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July cover


How Iran's nuclear deal may affect propane prices and global crude markets
Cost Management Solutions    
Cost Management Solutions
The big news last week was the announcement that a deal between Iran and world powers was finally reached after decades of talks on Iran’s nuclear program. Iran has been at loggerheads with the world community over its resistance to allow the International Atomic Energy Agency (IAEA) to inspect its work, and the international community became increasingly concerned that Iran had nuclear weapons ambitions.

Beginning in 2011, world powers finally felt compelled - due to Iran’s lack of cooperation - to impose economic sanctions on it in the hopes it would be forced to the negotiating table. Eventually those negotiations came to fruition, and after a long process, a deal that will lift the economic sanctions against Iran was completed. In exchange, Iran is disposing some of its enriched uranium and taking other actions to ease fears it is making a nuclear weapon.

In June, the Energy Information Administration (EIA) released a summary of the deal's potential impact on global crude markets.

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More crude from Iran is coming, but there is a lot of speculation on when it will actually hit global markets. Many believed it would be early 2016 before Iran complied with all of the conditions of the agreement that would lift the sanctions. Even then, it was suggested that Iran would only be able to move the 40 million barrels of crude it has in tankers it has used as floating storage while being sanctioned. The theories were Iran would increase exports by about 250,000 barrels per day (bpd) as it unloaded the stored crude, and then it would ramp up production.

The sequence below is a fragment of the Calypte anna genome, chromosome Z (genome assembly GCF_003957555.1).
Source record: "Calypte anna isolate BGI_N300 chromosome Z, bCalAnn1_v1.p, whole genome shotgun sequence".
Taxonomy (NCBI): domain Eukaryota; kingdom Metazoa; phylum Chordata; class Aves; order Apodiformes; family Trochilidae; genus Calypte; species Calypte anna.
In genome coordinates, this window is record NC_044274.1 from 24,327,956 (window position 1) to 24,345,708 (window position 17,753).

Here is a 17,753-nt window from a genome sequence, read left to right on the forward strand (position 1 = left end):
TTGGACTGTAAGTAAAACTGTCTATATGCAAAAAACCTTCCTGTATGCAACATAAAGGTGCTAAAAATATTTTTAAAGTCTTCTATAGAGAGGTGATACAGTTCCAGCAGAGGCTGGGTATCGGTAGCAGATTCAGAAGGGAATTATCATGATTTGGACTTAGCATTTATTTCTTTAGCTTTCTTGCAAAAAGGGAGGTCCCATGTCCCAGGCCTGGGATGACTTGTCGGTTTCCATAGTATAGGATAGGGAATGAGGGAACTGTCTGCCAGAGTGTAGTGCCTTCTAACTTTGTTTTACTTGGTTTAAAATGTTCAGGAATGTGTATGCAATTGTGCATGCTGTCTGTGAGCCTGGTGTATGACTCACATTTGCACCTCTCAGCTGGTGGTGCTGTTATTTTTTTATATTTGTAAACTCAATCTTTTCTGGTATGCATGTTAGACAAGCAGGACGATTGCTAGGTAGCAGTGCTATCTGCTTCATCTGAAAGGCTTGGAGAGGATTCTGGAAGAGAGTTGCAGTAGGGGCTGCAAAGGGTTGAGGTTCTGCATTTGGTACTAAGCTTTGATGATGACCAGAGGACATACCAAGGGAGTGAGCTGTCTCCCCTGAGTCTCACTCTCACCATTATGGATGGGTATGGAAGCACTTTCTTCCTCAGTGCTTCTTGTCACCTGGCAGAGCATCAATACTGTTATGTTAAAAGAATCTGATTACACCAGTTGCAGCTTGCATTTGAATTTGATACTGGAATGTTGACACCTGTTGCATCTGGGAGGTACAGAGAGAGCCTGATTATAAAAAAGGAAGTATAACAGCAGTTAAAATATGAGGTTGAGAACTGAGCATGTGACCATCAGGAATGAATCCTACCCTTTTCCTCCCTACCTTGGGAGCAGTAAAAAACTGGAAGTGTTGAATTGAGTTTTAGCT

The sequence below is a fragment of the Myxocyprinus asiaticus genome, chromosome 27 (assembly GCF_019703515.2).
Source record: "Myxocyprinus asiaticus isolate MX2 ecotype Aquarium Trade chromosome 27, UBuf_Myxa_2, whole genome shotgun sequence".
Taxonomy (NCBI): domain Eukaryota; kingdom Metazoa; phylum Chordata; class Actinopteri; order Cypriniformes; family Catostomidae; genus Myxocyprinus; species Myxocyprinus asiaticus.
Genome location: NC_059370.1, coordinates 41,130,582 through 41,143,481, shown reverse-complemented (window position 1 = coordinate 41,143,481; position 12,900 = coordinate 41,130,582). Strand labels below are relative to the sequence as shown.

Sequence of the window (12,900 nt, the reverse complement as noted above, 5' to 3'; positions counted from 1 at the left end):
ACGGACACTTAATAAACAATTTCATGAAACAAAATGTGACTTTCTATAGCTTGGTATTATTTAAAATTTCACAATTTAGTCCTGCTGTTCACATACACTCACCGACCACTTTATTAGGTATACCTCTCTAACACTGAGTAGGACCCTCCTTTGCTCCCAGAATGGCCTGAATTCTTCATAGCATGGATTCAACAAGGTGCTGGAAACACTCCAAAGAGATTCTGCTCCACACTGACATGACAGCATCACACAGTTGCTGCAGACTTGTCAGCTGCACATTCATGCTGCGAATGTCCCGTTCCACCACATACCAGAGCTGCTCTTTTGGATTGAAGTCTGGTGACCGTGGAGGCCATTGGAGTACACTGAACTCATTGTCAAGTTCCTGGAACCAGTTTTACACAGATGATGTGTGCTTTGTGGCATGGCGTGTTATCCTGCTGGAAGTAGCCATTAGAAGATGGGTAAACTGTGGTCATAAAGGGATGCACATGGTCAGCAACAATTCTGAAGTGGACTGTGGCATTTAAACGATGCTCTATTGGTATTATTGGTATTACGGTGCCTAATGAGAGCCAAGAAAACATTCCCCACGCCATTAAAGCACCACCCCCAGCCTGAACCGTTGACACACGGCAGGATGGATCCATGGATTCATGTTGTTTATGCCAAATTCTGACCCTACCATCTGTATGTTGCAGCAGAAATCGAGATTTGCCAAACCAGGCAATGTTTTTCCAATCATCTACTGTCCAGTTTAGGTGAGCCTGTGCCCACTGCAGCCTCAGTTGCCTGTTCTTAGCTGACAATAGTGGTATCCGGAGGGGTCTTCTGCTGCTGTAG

However, Iran seems to have a much more aggressive plan in mind. It is already moving from its waters to Singapore a 2-million-barrel tanker. It also says it will increase its production by 500,000 bpd in two months and will have increased production by 1 million bpd in six months. That rate of production would put it near pre-sanction levels.

Iran has told other members of Organization of the Petroleum Exporting Countries (OPEC) they should essentially step aside and let it reclaim its lost market share. But other members of OPEC seem unwilling to do so. In fact, they have said they plan to keep production at current levels. They believe that increased global demand will be able to absorb the Iranian increased exports without a cutback on their part.

In addition, OPEC believes that if the world is oversupplied, the high-cost U.S. producers will be forced out of the market. For their part, U.S. producers have been less willing to cut production than many thought. But growth in production has certainly slowed with decreased drilling activity, and actual declines in production may not be far behind.